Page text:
Embryonic Stem Cells May Help Restore Sight to the Blind
Scientists have shown that light-sensitive retinal cells that have been grown in the lab from stem cells can successfully integrate into the eye when implanted into blind mice. This technique gives hope to the possibility that a similar treatment could one day help people who've become blind due to damage to their retinas to regain at least some of their sight.
Loss of photoreceptors, or light-sensitive nerve cells, is a major cause of blindness in conditions such as retinis pigmentosa, diabetes-related blindness, and age-related macular degeneration. Conditions such as these affect many people, and there is so far no effective treatment. Researchers have been exploring the possibility of somehow replacing the photoreceptors, which come in two types - rods which help to see in low light conditions, and cones, which help differentiate colors.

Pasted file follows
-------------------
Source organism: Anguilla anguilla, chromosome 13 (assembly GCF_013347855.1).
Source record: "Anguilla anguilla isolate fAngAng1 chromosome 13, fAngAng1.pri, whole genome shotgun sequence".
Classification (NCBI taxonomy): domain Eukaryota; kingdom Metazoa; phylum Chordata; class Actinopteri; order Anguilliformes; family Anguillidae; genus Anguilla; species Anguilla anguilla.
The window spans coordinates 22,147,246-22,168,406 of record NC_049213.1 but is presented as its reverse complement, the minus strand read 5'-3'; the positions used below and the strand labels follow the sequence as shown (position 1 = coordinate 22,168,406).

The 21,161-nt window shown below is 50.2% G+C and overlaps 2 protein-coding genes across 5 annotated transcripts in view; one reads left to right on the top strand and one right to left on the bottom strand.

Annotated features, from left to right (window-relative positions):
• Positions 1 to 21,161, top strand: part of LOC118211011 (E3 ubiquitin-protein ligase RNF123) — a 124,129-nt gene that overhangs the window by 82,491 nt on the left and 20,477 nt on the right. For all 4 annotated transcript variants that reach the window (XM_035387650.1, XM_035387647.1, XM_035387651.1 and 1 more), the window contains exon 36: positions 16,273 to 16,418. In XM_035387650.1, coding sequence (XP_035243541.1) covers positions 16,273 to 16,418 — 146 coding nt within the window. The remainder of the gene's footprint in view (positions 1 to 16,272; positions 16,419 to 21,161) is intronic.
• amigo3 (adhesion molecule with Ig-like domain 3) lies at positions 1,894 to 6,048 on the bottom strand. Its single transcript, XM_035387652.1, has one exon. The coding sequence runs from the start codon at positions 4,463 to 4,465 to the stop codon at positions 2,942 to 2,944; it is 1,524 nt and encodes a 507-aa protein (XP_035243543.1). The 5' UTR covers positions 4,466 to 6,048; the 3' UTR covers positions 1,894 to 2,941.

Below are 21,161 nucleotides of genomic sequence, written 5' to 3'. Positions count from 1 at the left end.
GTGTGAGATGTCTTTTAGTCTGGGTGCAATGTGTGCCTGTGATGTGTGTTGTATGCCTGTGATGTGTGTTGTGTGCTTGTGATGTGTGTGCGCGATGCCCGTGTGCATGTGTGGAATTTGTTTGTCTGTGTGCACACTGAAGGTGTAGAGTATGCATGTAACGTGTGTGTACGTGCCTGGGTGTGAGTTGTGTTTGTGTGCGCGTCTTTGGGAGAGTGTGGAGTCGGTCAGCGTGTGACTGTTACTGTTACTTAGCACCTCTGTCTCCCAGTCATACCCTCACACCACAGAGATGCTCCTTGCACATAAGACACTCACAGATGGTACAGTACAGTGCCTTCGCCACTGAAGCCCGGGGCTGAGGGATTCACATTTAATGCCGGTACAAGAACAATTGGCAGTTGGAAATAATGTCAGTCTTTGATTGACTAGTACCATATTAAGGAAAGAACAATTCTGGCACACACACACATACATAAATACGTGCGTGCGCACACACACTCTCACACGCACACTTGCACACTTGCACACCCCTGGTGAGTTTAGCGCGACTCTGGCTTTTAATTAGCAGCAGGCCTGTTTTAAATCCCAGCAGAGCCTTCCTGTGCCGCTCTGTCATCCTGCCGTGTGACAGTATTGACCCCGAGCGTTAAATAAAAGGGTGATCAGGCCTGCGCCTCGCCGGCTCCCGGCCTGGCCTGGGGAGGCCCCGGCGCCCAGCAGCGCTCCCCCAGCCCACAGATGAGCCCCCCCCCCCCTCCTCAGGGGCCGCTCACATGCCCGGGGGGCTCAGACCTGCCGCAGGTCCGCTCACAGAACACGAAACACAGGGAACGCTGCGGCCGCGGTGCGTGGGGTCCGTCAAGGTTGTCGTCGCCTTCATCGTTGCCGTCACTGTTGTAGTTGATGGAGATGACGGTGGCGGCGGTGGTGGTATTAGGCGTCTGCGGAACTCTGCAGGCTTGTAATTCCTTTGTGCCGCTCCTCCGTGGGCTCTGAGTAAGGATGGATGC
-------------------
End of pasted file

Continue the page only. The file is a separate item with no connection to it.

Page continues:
Robin Ali of the University College of London's Institute of Ophthalmology and Moorfields Eye Hospital led the research, and says it will be at least five years before this technique is ready for human trials. Ali is, however, confident that the treatment will reach human trials.